Hernandez testified on Wycoff's behalf.   Hernandez pled guilty to simple possession of a controlled substance (§ 11350, subd. (a)) as a result of the drugs she had in her mouth when she and Wycoff were arrested.   She also pled guilty and was sentenced to prison for the sale of a controlled substance based on a different incident in January 2007.   She also admitted that she had a prior conviction for simple possession in Texas, along with numerous convictions for prostitution.   Hernandez told the jury that she and Wycoff were merely talking when Officer Barrios approached her, and claimed that Wycoff had not given her the rock she had in her mouth.   She had never seen Wycoff sell or use “dope,” and claimed that the baggy Officer Barrios attributed to him was found approximately 10 feet away from him after a 45-minute search.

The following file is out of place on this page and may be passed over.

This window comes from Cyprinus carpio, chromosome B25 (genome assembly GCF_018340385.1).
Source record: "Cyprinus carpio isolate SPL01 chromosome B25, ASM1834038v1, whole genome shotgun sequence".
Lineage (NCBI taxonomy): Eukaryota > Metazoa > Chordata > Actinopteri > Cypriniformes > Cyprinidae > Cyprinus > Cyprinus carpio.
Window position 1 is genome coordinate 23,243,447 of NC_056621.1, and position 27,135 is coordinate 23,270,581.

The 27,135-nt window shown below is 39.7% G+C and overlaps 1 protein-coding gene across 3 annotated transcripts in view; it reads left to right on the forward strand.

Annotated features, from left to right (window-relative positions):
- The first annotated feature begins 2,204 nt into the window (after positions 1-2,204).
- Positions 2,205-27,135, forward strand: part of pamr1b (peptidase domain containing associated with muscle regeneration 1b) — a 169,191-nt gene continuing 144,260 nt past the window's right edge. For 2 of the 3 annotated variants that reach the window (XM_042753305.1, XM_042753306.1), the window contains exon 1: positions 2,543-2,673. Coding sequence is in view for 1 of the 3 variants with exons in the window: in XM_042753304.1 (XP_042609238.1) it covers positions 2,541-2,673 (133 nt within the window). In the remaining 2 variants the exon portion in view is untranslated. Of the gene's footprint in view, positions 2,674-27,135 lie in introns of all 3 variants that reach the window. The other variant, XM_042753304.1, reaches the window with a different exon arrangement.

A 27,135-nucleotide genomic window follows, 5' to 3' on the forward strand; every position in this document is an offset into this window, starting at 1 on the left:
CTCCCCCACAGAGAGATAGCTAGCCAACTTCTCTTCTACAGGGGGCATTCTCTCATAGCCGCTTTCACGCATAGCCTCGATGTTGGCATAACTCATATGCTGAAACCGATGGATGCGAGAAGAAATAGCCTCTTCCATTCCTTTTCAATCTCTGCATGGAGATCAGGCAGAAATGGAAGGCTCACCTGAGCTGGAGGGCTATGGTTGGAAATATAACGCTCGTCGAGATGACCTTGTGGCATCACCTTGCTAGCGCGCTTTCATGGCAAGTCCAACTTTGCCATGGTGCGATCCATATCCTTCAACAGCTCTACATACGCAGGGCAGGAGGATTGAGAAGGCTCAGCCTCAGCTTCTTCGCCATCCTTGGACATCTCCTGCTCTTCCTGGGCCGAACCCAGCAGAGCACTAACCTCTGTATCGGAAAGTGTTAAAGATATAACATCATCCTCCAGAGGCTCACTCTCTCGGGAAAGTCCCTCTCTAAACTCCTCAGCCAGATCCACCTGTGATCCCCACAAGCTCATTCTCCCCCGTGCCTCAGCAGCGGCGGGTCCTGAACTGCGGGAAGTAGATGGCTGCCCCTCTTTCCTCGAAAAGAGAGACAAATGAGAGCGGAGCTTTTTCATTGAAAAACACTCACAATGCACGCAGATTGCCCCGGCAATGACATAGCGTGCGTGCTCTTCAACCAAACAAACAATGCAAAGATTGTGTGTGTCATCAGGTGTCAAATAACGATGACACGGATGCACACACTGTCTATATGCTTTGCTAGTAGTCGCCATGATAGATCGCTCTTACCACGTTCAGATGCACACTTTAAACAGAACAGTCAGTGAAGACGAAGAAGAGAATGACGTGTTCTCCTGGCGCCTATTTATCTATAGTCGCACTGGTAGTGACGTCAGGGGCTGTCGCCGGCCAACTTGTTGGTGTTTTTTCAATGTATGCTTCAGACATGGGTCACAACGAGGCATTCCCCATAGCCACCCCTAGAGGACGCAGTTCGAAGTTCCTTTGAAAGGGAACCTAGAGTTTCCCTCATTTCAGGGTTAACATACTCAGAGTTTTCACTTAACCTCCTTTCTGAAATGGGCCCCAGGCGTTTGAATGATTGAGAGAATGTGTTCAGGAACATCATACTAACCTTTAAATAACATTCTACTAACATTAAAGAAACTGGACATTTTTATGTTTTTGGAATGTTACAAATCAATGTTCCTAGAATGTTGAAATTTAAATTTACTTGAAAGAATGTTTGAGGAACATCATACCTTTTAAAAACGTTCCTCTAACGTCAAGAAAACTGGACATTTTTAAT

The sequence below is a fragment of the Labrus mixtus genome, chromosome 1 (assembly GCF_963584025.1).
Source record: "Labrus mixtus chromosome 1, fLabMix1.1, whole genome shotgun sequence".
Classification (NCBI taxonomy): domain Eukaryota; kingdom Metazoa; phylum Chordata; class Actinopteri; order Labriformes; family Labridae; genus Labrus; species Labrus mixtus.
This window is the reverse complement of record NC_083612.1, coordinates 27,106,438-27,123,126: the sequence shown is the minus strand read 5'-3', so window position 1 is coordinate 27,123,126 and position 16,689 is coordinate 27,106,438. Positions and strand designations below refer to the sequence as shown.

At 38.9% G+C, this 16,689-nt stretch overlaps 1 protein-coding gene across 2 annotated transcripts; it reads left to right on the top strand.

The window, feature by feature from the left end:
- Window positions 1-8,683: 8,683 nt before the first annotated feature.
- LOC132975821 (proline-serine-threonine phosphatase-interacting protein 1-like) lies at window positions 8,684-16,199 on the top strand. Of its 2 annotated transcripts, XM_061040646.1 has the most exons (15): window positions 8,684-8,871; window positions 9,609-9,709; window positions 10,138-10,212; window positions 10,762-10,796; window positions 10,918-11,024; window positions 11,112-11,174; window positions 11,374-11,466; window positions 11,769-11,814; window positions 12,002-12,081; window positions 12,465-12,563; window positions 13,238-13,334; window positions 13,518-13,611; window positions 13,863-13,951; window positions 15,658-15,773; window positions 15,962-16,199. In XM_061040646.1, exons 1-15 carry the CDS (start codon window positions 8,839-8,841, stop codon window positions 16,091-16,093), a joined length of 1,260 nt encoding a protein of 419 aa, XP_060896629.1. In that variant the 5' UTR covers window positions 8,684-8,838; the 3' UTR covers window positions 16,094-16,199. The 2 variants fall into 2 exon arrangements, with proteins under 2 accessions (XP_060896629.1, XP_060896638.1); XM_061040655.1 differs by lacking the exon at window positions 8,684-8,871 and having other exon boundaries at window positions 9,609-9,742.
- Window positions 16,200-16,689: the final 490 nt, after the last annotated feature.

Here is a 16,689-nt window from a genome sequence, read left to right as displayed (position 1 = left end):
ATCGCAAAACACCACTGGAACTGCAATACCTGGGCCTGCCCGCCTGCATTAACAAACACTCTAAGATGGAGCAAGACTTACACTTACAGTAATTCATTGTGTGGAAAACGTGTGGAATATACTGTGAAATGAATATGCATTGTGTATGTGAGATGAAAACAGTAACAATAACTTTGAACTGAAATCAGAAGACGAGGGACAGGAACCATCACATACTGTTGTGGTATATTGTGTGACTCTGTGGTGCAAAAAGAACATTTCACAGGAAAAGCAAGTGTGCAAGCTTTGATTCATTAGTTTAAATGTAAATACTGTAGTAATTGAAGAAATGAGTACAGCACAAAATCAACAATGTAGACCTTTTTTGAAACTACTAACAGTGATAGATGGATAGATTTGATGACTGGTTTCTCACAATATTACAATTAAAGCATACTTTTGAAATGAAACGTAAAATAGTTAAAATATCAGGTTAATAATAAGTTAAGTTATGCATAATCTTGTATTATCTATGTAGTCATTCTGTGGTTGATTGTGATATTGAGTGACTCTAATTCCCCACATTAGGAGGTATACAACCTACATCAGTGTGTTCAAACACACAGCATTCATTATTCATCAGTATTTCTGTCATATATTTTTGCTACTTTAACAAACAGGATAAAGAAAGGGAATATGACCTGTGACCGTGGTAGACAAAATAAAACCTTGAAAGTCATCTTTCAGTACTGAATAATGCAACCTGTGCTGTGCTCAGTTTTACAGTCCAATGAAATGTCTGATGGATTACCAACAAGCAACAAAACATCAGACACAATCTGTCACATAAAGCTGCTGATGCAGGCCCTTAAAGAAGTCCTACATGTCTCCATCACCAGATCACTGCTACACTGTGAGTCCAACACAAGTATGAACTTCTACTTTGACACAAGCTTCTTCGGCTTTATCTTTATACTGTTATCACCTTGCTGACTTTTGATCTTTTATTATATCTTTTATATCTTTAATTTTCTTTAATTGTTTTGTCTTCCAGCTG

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Prior to trial, Wycoff filed a motion pursuant to Pitchess v. Superior Court, supra, 11 Cal.3d 531, 113 Cal.Rptr. 897, 522 P.2d 305, seeking discovery of complaints against Officer Barrios regarding the filing of false police reports.   The trial court held an in camera hearing regarding the officer's personnel file, and concluded that the files contained no such information.   Wycoff requests that we independently examine the sealed transcript and records produced in response to his discovery motion.  (People v. Samuels (2005) 36 Cal.4th 96, 110, 30 Cal.Rptr.3d 105, 113 P.3d 1125 [standard of review].)